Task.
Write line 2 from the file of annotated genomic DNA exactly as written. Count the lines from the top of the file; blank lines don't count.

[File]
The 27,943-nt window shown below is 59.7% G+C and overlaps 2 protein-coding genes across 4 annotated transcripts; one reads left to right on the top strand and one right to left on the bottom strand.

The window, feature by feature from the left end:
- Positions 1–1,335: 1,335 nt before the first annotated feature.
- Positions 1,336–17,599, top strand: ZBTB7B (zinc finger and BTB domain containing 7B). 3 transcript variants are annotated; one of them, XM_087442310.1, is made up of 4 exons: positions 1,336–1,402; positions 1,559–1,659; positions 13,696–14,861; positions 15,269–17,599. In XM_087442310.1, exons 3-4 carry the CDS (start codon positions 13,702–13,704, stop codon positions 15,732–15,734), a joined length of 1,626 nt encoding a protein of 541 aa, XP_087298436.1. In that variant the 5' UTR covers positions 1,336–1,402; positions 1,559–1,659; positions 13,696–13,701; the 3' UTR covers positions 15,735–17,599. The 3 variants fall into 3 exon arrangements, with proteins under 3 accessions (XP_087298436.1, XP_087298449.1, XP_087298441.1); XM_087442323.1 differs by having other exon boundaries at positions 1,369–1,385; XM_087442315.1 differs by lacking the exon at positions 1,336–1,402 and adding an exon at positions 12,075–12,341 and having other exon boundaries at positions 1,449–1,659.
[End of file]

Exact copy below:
The window, feature by feature from the left end: